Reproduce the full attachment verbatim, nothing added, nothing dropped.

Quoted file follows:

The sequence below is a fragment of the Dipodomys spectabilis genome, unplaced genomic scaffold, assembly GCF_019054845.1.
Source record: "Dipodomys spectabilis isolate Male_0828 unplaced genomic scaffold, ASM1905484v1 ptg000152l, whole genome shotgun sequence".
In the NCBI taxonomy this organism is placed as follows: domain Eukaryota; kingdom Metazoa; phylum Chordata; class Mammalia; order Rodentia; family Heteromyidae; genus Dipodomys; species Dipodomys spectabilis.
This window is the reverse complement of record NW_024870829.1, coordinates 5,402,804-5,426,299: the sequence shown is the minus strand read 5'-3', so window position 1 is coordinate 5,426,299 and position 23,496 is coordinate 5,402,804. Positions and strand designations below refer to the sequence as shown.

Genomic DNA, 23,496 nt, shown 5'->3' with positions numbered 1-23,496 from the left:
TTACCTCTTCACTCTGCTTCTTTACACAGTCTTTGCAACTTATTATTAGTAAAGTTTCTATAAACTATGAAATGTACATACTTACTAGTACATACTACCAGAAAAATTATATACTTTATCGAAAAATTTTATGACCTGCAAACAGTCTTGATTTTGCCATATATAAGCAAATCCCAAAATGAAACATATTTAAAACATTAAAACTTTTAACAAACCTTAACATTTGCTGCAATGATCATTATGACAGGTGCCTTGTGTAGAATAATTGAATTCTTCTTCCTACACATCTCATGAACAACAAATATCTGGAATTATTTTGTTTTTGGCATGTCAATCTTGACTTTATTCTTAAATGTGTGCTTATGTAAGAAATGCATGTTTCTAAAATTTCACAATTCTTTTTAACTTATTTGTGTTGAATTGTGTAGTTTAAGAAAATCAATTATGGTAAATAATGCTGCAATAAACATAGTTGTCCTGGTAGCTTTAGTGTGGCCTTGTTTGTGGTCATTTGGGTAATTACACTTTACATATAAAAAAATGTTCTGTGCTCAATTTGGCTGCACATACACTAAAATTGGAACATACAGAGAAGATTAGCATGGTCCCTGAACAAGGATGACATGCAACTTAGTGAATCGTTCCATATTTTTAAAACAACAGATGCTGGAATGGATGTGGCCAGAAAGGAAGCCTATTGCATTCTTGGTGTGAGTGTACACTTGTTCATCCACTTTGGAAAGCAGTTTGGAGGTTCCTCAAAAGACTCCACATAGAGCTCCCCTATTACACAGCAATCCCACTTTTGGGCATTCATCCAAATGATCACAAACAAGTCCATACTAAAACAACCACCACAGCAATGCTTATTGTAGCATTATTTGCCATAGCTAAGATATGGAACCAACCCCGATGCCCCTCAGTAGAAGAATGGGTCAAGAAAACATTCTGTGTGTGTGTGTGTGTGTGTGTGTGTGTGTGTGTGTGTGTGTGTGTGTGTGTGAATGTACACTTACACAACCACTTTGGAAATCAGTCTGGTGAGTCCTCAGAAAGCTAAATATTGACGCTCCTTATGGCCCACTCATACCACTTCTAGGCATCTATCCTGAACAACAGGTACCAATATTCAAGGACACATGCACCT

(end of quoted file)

The sequence below is a fragment of the Dipodomys spectabilis genome, unplaced genomic scaffold, assembly GCF_019054845.1.
Source record: "Dipodomys spectabilis isolate Male_0828 unplaced genomic scaffold, ASM1905484v1 ptg000152l, whole genome shotgun sequence".
In the NCBI taxonomy this organism is placed as follows: domain Eukaryota; kingdom Metazoa; phylum Chordata; class Mammalia; order Rodentia; family Heteromyidae; genus Dipodomys; species Dipodomys spectabilis.
This window is the reverse complement of record NW_024870829.1, coordinates 5,402,804-5,426,299: the sequence shown is the minus strand read 5'-3', so window position 1 is coordinate 5,426,299 and position 23,496 is coordinate 5,402,804. Positions and strand designations below refer to the sequence as shown.

Genomic DNA, 23,496 nt, shown 5'->3' with positions numbered 1-23,496 from the left:
TTACCTCTTCACTCTGCTTCTTTACACAGTCTTTGCAACTTATTATTAGTAAAGTTTCTATAAACTATGAAATGTACATACTTACTAGTACATACTACCAGAAAAATTATATACTTTATCGAAAAATTTTATGACCTGCAAACAGTCTTGATTTTGCCATATATAAGCAAATCCCAAAATGAAACATATTTAAAACATTAAAACTTTTAACAAACCTTAACATTTGCTGCAATGATCATTATGACAGGTGCCTTGTGTAGAATAATTGAATTCTTCTTCCTACACATCTCATGAACAACAAATATCTGGAATTATTTTGTTTTTGGCATGTCAATCTTGACTTTATTCTTAAATGTGTGCTTATGTAAGAAATGCATGTTTCTAAAATTTCACAATTCTTTTTAACTTATTTGTGTTGAATTGTGTAGTTTAAGAAAATCAATTATGGTAAATAATGCTGCAATAAACATAGTTGTCCTGGTAGCTTTAGTGTGGCCTTGTTTGTGGTCATTTGGGTAATTACACTTTACATATAAAAAAATGTTCTGTGCTCAATTTGGCTGCACATACACTAAAATTGGAACATACAGAGAAGATTAGCATGGTCCCTGAACAAGGATGACATGCAACTTAGTGAATCGTTCCATATTTTTAAAACAACAGATGCTGGAATGGATGTGGCCAGAAAGGAAGCCTATTGCATTCTTGGTGTGAGTGTACACTTGTTCATCCACTTTGGAAAGCAGTTTGGAGGTTCCTCAAAAGACTCCACATAGAGCTCCCCTATTACACAGCAATCCCACTTTTGGGCATTCATCCAAATGATCACAAACAAGTCCATACTAAAACAACCACCACAGCAATGCTTATTGTAGCATTATTTGCCATAGCTAAGATATGGAACCAACCCCGATGCCCCTCAGTAGAAGAATGGGTCAAGAAAACATTCTGTGTGTGTGTGTGTGTGTGTGTGTGTGTGTGTGTGTGTGTGTGTGTGTGTGTGAATGTACACTTACACAACCACTTTGGAAATCAGTCTGGTGAGTCCTCAGAAAGCTAAATATTGACGCTCCTTATGGCCCACTCATACCACTTCTAGGCATCTATCCTGAACAACAGGTACCAATATTCAAGGACACATGCACCT